Speed Read: Tonic Ball

What began as a concert dreamed up over beers has, 15 years later, grown into one of Indy’s biggest nights of music and charity: Tonic Ball.
So there was this gal a guy wanted to impress … Around the dawn of the new millennium, some friends were sharing a beer and discussing their mutual love of an artist, which snowballed into creating a tribute show in his honor. Local bands could do some of his covers. One friend knew of a venue that could host. The woman the event founder hoped to win over? Well, she knew of a worthy cause that could use the support.

Tonic Ball rocked from the start. The first event was in 2002 at Radio Radio with bands celebrating the music of Gram Parsons, a pioneer in what we’d now call alt-country. Roughly 150 people showed up, and the evening ended with the final group, Citizens Band, distributing lyric sheets to everyone in the audience to sing along with “Hickory Wind.” As the popularity of the event grew, the need for more venues increased.

Think of it as a giant cover-band concert. Local musicians have 15 minutes on stage to perform songs of that evening’s designated tribute artists. If you don’t like the music that’s currently playing, don’t worry—another band is coming up shortly, and chances are, they’ll reinterpret a favorite song of yours that will knock your socks off.

Today, there are five venues (and five chaotic backstages). Radio Radio, where bands will pay tribute to Wilco on November 17, has since been joined by the Fountain Square Theatre (featuring the music of Simon & Garfunkel), The White Rabbit Cabaret (The Cure), Pioneer (Dolly Parton), and The Hi-Fi (James Brown).

That means hundreds of musicians performing for thousands of attendees, so the execution has to be precise. Some musicians appear in different bands on multiple stages performing varying music styles. Luckily, everyone seems to check their egos at the backstage doors.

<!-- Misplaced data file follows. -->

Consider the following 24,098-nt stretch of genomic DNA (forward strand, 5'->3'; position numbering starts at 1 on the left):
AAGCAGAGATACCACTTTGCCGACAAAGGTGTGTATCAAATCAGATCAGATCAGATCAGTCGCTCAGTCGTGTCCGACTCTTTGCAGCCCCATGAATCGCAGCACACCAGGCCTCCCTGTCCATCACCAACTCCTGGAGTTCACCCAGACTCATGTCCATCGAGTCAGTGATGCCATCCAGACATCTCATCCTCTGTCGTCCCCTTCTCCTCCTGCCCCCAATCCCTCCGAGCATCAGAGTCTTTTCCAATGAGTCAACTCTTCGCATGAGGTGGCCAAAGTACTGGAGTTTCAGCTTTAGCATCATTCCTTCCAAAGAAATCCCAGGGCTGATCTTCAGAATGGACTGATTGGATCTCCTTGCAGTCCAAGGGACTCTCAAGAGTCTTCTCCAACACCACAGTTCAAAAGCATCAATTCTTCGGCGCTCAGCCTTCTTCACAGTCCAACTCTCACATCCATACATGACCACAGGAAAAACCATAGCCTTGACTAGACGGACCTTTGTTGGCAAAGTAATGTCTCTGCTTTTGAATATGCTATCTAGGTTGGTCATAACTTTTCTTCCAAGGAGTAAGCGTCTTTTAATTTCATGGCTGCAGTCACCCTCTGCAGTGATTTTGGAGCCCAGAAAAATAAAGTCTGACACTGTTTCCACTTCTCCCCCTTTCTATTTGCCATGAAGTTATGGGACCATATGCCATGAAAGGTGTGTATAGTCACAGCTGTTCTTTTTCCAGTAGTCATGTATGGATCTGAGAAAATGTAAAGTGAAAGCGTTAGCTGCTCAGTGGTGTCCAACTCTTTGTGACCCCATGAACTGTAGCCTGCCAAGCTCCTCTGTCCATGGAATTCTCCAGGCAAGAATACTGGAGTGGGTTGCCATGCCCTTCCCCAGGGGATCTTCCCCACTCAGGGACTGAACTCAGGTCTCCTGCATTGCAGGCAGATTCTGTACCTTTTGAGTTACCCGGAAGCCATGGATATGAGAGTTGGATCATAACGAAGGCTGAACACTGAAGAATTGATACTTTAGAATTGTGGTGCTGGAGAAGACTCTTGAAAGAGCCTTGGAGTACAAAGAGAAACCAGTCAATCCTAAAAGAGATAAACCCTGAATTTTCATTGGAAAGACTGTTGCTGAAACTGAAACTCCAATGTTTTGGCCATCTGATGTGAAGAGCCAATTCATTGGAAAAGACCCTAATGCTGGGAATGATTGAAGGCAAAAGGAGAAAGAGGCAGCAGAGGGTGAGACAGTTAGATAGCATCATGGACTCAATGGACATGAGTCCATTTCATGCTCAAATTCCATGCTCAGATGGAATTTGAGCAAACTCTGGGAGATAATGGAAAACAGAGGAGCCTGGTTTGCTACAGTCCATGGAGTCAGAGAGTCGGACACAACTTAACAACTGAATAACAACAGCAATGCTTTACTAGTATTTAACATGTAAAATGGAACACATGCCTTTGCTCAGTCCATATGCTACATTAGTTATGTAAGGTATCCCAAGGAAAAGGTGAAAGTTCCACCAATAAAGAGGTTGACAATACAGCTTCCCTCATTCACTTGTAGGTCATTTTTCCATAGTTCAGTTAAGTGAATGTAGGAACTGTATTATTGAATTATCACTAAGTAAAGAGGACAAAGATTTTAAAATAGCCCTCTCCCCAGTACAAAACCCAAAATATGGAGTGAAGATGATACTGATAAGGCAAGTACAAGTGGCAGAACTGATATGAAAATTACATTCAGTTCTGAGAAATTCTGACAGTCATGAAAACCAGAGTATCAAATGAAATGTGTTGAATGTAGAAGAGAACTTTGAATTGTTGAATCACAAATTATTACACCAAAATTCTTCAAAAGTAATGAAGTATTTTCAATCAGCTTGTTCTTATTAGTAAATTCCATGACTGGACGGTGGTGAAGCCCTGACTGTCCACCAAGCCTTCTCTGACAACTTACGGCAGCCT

What’s up with the name? The gig’s founders have been known to mention how tonics were used in medicine as a method of improving the prescribed elixir. “Tonic” also refers to a type of musical chord. Then organizers threw “ball” at the end of it to indicate a special occasion. However, we prefer the reasoning that it just sounds cool.

Rocking for a cause. From day one, Tonic has supported Second Helpings, which provides Indianapolis with hunger relief, food rescue, and culinary job training. Each dollar donated and each $50 ticket sold helps the organization provide 4,000 meals every day at no charge to local social agencies like the Julian Center and Wheeler Mission Ministries. The first Tonic generated a $4,600 donation to Second Helpings. Last year, having grown to five stages and with Eskenazi Health as primary donor, the event raised $125,000.

New this year: buskers, food, and heat. Since organizers have mostly maxed out venue space in Fountain Square, they hope to take the energy to the streets with robust outdoor programming. That means musicians busking on corners, video installations, food from Fountain Square restaurants, and interactive performances. Warm up under the temporary heat lamps while moving from place to place.

Follow the man in the “Nudie suit.” Tonic Ball organizers gave one to the event’s founders, Ken Honeywell, for Tonic Ball 10. The white ensemble was inspired by a “Nudie suit” donned by Gram Parsons. It’s elaborately embroidered with a guitar fashioned out of a fork (a nod to Second Helpings), red roses, the words “Tonic Ball” outlined with rhinestones.

And that woman Honeywell wanted to impress? It worked! They’ve been married since 2004.